“…there's true courage in this kind of unfiltered joy.”
— Brene Brown referring to Candace Payne/Happy Chewbacca Mom
I appreciate Brené Brown point: I'd add healthy stubbornness.
Because we humans are so connected, just exposing one's self to someone else laughing and being joyful feels so good. It’s life affirming. Ergo there’s no mystery as to why this humble video clip has become so popular.
And because we are so connected, the flip side is true too. Being exposed to certain brands of fear/unkindness is really hard on a person and their connection to whomever is expressing it.
Joy and humor can be found in unexpected places. Being fine with having felt it and expressed it takes some courage and stubbornness.
To this day I'm very impressed by a specific scene in the The Interrupters--a movie about interrupting violence before it happens in Chicago--and sometimes I crack up a little even after seeing it for the upteenth time. The first time I saw it was during a presentation by one of the film's creators to a bunch of young journalists. At the end of his clip's showing, I laughed loudly...alone. I've shared the clip with others and no one has yet shared my joy. The 3.5 minute scene starts with a guy-with-a-gun wanting to kill someone and ends with the guy-with-a-gun going to lunch with two Cease Fire guys. I've nicknamed this scene "The Power of Lunch". I find joy in the scene because it shows how important just feeding and listen to someone is.
Early in the Spotlight movie I cracked up watching it. Journalists and only some “civilians” can understand why the scene between new newsroom chief Marty Baron/Schrieber and investigative team chief Robby Robinson/Keaton at the restaurant is so funny. After the film screening I’d hosted, a colleague said aloud what I was thinking: Seems strange to laugh doing a movie about reporting on sexual abuse of children by clergy. Yes and no. I think that was part of the movie’s brilliance.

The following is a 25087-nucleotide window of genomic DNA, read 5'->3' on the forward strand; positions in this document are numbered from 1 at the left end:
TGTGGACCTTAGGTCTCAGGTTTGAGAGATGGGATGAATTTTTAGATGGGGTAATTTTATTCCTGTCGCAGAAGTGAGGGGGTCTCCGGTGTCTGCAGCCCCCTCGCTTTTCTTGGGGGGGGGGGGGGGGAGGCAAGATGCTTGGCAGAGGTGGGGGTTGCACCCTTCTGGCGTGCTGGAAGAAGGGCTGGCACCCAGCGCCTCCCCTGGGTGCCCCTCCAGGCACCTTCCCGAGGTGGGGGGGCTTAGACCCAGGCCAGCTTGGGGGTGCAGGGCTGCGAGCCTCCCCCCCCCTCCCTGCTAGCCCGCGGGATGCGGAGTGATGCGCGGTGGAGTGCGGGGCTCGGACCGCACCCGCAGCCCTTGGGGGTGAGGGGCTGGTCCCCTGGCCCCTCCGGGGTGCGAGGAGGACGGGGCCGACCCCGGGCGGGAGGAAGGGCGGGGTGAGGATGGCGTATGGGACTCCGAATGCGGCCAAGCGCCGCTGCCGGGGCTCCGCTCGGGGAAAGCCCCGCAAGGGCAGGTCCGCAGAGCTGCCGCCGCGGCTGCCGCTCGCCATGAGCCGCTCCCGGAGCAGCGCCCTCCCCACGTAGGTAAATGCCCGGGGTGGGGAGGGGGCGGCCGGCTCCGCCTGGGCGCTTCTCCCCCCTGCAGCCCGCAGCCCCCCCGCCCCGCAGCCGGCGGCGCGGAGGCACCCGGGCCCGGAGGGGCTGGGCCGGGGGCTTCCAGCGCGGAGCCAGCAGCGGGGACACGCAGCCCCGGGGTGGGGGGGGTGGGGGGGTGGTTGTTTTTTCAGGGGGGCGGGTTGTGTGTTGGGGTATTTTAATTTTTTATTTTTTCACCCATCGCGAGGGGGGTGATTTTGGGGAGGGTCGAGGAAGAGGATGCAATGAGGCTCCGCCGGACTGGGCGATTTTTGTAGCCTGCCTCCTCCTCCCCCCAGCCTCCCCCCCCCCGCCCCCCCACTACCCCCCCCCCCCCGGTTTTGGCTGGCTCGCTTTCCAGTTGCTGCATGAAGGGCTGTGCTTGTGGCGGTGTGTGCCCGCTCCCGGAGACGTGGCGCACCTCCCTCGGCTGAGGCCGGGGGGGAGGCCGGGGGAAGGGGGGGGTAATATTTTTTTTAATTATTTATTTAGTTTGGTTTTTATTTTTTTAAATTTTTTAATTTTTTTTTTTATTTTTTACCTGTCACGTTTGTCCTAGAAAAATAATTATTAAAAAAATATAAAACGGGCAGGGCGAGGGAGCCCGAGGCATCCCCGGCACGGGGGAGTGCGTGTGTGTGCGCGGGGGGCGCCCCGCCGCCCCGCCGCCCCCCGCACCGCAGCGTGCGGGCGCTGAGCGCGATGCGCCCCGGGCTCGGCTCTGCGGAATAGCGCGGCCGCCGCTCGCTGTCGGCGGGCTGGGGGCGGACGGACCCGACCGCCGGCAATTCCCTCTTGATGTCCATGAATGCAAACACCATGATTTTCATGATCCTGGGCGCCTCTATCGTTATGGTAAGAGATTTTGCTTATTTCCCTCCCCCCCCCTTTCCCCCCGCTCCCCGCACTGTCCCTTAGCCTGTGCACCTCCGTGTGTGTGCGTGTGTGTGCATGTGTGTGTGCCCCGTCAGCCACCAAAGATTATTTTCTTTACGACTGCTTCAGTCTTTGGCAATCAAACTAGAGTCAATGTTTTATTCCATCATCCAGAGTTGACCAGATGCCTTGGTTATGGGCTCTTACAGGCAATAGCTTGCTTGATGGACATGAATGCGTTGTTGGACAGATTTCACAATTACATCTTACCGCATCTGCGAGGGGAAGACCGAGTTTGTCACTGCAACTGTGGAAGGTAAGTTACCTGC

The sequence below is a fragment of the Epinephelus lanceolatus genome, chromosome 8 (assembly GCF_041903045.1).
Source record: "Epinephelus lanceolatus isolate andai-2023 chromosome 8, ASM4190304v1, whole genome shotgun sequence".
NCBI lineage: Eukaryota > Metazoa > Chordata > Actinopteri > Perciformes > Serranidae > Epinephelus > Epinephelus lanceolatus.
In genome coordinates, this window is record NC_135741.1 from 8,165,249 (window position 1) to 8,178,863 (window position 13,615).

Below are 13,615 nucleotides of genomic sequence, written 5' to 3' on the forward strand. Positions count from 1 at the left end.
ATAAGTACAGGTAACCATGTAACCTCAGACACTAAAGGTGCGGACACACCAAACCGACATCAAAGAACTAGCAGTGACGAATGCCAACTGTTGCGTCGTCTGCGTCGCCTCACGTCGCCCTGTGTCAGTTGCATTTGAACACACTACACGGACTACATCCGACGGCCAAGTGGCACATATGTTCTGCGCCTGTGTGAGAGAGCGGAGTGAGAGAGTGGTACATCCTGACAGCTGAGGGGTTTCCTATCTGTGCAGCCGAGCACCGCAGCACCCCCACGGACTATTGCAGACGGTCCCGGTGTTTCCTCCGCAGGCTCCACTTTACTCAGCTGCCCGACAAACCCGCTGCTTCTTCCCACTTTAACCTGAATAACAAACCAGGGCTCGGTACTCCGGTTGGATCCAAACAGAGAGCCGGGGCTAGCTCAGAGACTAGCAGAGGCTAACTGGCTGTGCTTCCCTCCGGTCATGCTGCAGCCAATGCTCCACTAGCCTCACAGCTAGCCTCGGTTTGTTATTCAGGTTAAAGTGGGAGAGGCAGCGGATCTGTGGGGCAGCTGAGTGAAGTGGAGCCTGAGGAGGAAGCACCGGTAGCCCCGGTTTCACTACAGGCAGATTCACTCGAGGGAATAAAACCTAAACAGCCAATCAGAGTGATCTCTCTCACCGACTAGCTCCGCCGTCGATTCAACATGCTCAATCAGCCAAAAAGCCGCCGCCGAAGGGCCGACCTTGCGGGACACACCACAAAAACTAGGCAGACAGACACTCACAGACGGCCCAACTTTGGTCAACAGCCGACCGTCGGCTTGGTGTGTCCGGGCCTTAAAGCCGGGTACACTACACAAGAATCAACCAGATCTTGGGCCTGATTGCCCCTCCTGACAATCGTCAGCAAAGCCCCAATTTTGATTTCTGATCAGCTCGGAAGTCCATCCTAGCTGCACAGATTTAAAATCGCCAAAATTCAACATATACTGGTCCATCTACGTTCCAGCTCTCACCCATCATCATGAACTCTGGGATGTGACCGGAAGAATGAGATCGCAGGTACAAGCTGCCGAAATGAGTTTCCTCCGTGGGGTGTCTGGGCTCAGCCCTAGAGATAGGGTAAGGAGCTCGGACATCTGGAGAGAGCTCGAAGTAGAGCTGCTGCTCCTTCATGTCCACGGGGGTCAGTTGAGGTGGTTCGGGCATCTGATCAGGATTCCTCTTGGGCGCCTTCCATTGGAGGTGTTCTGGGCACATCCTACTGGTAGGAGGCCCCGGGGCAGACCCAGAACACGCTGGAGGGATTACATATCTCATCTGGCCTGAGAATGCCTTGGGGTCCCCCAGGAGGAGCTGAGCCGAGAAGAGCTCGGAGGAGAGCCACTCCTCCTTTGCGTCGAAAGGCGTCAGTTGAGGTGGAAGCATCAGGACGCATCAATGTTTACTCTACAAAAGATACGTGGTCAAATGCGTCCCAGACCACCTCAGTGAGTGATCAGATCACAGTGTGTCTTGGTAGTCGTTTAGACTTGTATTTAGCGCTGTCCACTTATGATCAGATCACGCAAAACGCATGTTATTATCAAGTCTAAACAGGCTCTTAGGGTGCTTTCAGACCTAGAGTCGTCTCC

During the declining health of certain family elders, gallows humor was flying fast and furious. Much of it is now part of our family’s history. One legendary story: My grandfather/Lawrence announced to my grandmother/Mildred “Take me to Scott’s [funeral home]. I’m ready to go.” My grandmother replied, “Can’t do that. You’re not dead yet.” Someone not knowing my grandparents might not find that humorous.
Mildred’s attitude about her advanced age and declining health was impressive to me. “Well, if you have to be in a nursing home, this one’s not too bad.” At times she’d ponder aloud “Why am I still here?” or “I don’t know why I’m still here”, which was not a reference to the nursing home. One of us would sometimes reply “Because only the good die young, Grandma.” Never the party pooper, at her 96th birthday gathering, Mildred acquiesced and muttered “Four More Years”, while rolling her eyes.
Humor happens. Lucky us.
I invite your thoughts and stories.
|Always fashionable, confetti complements Mildred's dress. |
[Photo by young Karen Kring, I think]